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Golda’s Kitchen Cabinet

August 5, 2008
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One of her legacies was the cabinet meetings she regularly held in her kitchen. Though this “iron lady of Israeli politics” wasn’t a great cook and ate simply, she loved to bake and serve her “guests” cheesecake and apple strudel. And, as an avid coffee drinker—12 cups a day—she was famous for her thick, strong, aromatic coffee and often served chicken broth as well. Today in Hebrew, the select sub-group of ministers who do all the stuff is often called the “kitchenette.”

When Russian-born Golda and her husband made aliyah (immigration to Israel) from Denver, Colorado in 1921, they started out in a kibbutz (communal settlement), where one of her jobs was to run the kitchen. In her autobiography, My Life, she writes about her culinary adventures. “Baking bread was for me a thing of wonder…We would buy the flour from the Arabs in Nazareth, and it wasn’t as refined as it should be, so bread came out purple and sometimes rather sour.” They bought their oil from the Arabs as well, which Golda described as “bitter as death.” Chickpeas, soaked and cooked with onion, was soup for lunch. “Then it became cereal, and in the evening we would grind it up with onions and it was salad.” In those days, water had to be boiled, but the only place to get hot water was in the kitchen. She wrote that if there had been hot water in their rooms, maybe thousands wouldn’t have left the kibbutzim. “Who had the patience to wait for the water in the tank to boil?”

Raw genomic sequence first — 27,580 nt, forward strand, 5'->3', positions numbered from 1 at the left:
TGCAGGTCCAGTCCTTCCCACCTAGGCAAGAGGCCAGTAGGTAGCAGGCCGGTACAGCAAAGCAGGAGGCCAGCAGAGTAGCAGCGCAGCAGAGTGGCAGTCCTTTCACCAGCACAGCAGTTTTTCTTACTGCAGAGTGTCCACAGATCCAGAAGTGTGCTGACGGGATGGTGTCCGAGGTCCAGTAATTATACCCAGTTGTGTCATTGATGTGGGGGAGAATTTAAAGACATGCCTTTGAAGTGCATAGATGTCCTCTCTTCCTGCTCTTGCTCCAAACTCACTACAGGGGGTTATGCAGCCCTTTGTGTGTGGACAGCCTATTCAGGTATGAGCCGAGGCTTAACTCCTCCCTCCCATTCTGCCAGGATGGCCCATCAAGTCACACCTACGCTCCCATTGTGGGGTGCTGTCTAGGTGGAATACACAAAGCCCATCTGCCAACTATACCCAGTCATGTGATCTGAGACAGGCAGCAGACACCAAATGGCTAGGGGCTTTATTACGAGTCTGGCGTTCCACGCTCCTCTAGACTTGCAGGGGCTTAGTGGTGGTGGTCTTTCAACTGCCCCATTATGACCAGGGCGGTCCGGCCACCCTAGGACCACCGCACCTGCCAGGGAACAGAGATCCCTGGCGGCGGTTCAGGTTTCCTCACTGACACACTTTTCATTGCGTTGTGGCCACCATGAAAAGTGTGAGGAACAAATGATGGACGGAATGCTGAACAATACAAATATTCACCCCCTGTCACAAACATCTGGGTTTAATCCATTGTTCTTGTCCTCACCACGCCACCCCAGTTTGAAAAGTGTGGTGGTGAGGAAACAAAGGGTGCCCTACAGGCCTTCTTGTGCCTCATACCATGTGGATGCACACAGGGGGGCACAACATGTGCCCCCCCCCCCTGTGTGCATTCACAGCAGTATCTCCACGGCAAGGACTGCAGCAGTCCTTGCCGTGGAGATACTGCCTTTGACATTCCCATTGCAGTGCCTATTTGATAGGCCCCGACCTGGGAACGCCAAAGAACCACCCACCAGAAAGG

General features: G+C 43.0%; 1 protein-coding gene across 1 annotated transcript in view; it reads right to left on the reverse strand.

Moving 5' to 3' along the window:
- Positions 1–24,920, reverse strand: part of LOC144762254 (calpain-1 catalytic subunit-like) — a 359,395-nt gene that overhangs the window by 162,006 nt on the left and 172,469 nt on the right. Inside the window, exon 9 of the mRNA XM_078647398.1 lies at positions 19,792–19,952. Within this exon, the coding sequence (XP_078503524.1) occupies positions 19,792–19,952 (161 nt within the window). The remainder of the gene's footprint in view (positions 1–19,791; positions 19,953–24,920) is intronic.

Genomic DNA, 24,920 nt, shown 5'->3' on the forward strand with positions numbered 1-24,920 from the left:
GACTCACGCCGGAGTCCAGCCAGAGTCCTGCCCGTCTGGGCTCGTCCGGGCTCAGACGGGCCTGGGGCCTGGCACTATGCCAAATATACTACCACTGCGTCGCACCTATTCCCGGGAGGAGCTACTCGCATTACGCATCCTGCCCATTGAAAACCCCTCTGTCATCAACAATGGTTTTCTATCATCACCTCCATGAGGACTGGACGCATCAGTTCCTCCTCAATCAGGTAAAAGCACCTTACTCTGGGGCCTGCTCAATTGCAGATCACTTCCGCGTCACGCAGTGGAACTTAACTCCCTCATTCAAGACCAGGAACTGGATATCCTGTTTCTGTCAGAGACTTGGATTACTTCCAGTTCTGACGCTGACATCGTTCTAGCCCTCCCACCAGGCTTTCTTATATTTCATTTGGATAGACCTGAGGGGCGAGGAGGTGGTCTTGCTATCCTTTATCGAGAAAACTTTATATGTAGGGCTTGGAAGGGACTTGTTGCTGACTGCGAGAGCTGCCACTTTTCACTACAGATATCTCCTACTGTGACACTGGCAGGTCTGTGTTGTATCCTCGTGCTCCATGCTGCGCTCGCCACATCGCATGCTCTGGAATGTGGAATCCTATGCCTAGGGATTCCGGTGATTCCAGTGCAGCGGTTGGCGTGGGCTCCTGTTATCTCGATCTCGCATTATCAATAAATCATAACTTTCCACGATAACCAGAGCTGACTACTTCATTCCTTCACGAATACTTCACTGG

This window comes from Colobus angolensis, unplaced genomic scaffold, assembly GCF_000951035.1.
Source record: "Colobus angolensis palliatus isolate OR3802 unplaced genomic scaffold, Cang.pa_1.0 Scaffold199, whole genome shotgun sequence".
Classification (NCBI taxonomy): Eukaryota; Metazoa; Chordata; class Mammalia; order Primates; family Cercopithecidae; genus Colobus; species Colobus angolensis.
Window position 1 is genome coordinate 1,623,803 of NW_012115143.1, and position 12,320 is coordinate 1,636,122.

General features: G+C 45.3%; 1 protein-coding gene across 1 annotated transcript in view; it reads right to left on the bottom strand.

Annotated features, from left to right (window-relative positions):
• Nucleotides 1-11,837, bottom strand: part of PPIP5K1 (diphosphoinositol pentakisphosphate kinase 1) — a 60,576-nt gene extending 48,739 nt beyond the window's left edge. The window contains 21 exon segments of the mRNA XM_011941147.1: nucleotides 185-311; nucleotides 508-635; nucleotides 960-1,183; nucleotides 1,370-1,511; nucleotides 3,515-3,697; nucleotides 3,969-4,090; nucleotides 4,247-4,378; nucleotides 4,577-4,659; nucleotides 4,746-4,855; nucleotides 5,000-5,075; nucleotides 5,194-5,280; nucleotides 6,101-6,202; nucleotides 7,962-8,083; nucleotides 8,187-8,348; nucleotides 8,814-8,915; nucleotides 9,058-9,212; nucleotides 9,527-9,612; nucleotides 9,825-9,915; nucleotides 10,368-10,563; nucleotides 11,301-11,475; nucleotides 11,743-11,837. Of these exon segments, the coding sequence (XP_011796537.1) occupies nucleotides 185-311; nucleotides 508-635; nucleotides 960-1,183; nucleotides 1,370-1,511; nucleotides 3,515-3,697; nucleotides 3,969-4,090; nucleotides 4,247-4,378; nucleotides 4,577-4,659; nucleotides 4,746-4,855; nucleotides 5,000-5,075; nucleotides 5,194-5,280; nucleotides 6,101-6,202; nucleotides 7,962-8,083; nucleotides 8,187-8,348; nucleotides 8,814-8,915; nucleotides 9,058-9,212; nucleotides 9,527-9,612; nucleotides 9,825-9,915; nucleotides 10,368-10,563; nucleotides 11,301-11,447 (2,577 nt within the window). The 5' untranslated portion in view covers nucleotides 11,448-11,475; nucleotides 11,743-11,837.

So was life before independence. But some Israeli eating habits haven’t changed. For Western visitors to Israel, eating breakfast is a bit of a shock. A breakfast smorgasbord includes boiled eggs, granola and yogurt, hummus (pureed chickpeas), tehina (pureed sesame seeds), lebaneh (a creamy cheese made from yogurt), baba ghanouj (roasted, pureed eggplant), shakshuka (eggs in tomato sauce), Israeli salad (chopped tomato, cucumber, and onion), mixed cheese salad (cottage and feta with cucumbers, peppers and onions), rugelach (pastries made from rich cream cheese dough and filled with jam, chocolate, honey, or nuts), and strong, black Turkish coffee.

Israelis like to eat shakshuka any time a day. It’s not uncommon to pass a small sidewalk shop offering shakshuka in an oversized iron skillet with eight eggs simmering in tomato sauce. I doubt Golda made it for her cabinet, but it’d probably go well with her strong coffee.

By Charleeda Sprinkle
Assistant Editor

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